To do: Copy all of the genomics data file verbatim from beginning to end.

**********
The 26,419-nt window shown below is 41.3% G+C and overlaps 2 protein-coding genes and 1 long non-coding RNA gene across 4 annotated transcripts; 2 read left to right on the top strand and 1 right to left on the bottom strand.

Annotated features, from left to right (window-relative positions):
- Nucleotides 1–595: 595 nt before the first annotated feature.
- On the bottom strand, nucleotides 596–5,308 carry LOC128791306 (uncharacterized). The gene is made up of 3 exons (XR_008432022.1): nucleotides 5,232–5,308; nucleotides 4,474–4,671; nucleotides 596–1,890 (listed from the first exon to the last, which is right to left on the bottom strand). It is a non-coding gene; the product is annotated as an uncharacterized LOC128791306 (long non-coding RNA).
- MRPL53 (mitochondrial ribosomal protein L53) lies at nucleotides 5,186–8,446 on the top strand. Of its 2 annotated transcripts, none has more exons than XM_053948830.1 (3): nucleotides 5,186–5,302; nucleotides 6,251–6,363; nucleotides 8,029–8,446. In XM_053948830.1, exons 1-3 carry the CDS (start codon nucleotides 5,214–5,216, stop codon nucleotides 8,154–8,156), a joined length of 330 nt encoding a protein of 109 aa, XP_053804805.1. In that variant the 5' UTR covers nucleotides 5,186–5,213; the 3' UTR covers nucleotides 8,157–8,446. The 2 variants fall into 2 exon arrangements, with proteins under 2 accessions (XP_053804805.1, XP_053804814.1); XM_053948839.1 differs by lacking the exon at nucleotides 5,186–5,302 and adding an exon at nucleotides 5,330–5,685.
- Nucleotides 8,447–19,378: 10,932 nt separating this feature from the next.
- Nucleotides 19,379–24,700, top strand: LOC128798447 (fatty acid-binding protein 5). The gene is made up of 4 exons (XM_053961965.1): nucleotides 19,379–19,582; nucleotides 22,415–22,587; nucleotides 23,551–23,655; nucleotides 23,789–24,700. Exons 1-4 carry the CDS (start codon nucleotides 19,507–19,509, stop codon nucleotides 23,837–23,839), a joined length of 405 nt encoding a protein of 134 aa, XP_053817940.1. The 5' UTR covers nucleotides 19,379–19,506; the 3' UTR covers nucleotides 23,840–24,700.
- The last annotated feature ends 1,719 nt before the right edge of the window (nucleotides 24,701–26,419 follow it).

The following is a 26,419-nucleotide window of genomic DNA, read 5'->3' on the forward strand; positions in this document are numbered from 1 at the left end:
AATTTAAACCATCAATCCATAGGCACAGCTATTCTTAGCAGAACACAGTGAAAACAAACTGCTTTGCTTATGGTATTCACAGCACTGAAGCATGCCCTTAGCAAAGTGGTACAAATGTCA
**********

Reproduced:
The 26,419-nt window shown below is 41.3% G+C and overlaps 2 protein-coding genes and 1 long non-coding RNA gene across 4 annotated transcripts; 2 read left to right on the top strand and 1 right to left on the bottom strand.

Annotated features, from left to right (window-relative positions):
- Nucleotides 1–595: 595 nt before the first annotated feature.
- On the bottom strand, nucleotides 596–5,308 carry LOC128791306 (uncharacterized). The gene is made up of 3 exons (XR_008432022.1): nucleotides 5,232–5,308; nucleotides 4,474–4,671; nucleotides 596–1,890 (listed from the first exon to the last, which is right to left on the bottom strand). It is a non-coding gene; the product is annotated as an uncharacterized LOC128791306 (long non-coding RNA).
- MRPL53 (mitochondrial ribosomal protein L53) lies at nucleotides 5,186–8,446 on the top strand. Of its 2 annotated transcripts, none has more exons than XM_053948830.1 (3): nucleotides 5,186–5,302; nucleotides 6,251–6,363; nucleotides 8,029–8,446. In XM_053948830.1, exons 1-3 carry the CDS (start codon nucleotides 5,214–5,216, stop codon nucleotides 8,154–8,156), a joined length of 330 nt encoding a protein of 109 aa, XP_053804805.1. In that variant the 5' UTR covers nucleotides 5,186–5,213; the 3' UTR covers nucleotides 8,157–8,446. The 2 variants fall into 2 exon arrangements, with proteins under 2 accessions (XP_053804805.1, XP_053804814.1); XM_053948839.1 differs by lacking the exon at nucleotides 5,186–5,302 and adding an exon at nucleotides 5,330–5,685.
- Nucleotides 8,447–19,378: 10,932 nt separating this feature from the next.
- Nucleotides 19,379–24,700, top strand: LOC128798447 (fatty acid-binding protein 5). The gene is made up of 4 exons (XM_053961965.1): nucleotides 19,379–19,582; nucleotides 22,415–22,587; nucleotides 23,551–23,655; nucleotides 23,789–24,700. Exons 1-4 carry the CDS (start codon nucleotides 19,507–19,509, stop codon nucleotides 23,837–23,839), a joined length of 405 nt encoding a protein of 134 aa, XP_053817940.1. The 5' UTR covers nucleotides 19,379–19,506; the 3' UTR covers nucleotides 23,840–24,700.
- The last annotated feature ends 1,719 nt before the right edge of the window (nucleotides 24,701–26,419 follow it).

The following is a 26,419-nucleotide window of genomic DNA, read 5'->3' on the forward strand; positions in this document are numbered from 1 at the left end:
AATTTAAACCATCAATCCATAGGCACAGCTATTCTTAGCAGAACACAGTGAAAACAAACTGCTTTGCTTATGGTATTCACAGCACTGAAGCATGCCCTTAGCAAAGTGGTACAAATGTCA